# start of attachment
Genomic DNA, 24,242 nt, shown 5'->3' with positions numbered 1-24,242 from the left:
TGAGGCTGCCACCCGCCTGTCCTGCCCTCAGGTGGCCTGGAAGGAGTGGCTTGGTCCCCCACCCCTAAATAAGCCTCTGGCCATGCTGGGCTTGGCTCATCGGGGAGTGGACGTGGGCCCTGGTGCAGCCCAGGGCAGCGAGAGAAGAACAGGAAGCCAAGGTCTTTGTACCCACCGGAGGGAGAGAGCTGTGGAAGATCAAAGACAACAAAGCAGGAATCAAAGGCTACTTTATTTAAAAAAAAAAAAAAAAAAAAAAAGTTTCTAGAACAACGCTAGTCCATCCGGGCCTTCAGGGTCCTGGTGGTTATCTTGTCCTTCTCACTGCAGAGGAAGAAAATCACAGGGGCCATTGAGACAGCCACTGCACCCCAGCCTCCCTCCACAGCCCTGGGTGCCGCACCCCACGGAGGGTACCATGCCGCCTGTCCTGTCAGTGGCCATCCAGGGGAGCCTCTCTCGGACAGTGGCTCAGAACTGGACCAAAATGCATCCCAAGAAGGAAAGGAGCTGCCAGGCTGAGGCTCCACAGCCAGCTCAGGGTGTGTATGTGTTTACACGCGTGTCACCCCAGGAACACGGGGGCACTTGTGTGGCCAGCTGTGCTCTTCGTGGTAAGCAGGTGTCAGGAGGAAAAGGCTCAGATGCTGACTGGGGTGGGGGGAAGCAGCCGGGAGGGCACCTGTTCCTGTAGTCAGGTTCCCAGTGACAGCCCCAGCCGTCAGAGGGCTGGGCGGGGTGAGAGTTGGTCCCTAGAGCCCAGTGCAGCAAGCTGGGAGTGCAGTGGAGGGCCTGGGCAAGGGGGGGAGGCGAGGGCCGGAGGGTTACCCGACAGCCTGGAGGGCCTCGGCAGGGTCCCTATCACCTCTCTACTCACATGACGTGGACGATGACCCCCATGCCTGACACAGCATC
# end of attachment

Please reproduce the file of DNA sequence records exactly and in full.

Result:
Genomic DNA, 24,242 nt, shown 5'->3' with positions numbered 1-24,242 from the left:
TGAGGCTGCCACCCGCCTGTCCTGCCCTCAGGTGGCCTGGAAGGAGTGGCTTGGTCCCCCACCCCTAAATAAGCCTCTGGCCATGCTGGGCTTGGCTCATCGGGGAGTGGACGTGGGCCCTGGTGCAGCCCAGGGCAGCGAGAGAAGAACAGGAAGCCAAGGTCTTTGTACCCACCGGAGGGAGAGAGCTGTGGAAGATCAAAGACAACAAAGCAGGAATCAAAGGCTACTTTATTTAAAAAAAAAAAAAAAAAAAAAAAGTTTCTAGAACAACGCTAGTCCATCCGGGCCTTCAGGGTCCTGGTGGTTATCTTGTCCTTCTCACTGCAGAGGAAGAAAATCACAGGGGCCATTGAGACAGCCACTGCACCCCAGCCTCCCTCCACAGCCCTGGGTGCCGCACCCCACGGAGGGTACCATGCCGCCTGTCCTGTCAGTGGCCATCCAGGGGAGCCTCTCTCGGACAGTGGCTCAGAACTGGACCAAAATGCATCCCAAGAAGGAAAGGAGCTGCCAGGCTGAGGCTCCACAGCCAGCTCAGGGTGTGTATGTGTTTACACGCGTGTCACCCCAGGAACACGGGGGCACTTGTGTGGCCAGCTGTGCTCTTCGTGGTAAGCAGGTGTCAGGAGGAAAAGGCTCAGATGCTGACTGGGGTGGGGGGAAGCAGCCGGGAGGGCACCTGTTCCTGTAGTCAGGTTCCCAGTGACAGCCCCAGCCGTCAGAGGGCTGGGCGGGGTGAGAGTTGGTCCCTAGAGCCCAGTGCAGCAAGCTGGGAGTGCAGTGGAGGGCCTGGGCAAGGGGGGGAGGCGAGGGCCGGAGGGTTACCCGACAGCCTGGAGGGCCTCGGCAGGGTCCCTATCACCTCTCTACTCACATGACGTGGACGATGACCCCCATGCCTGACACAGCATC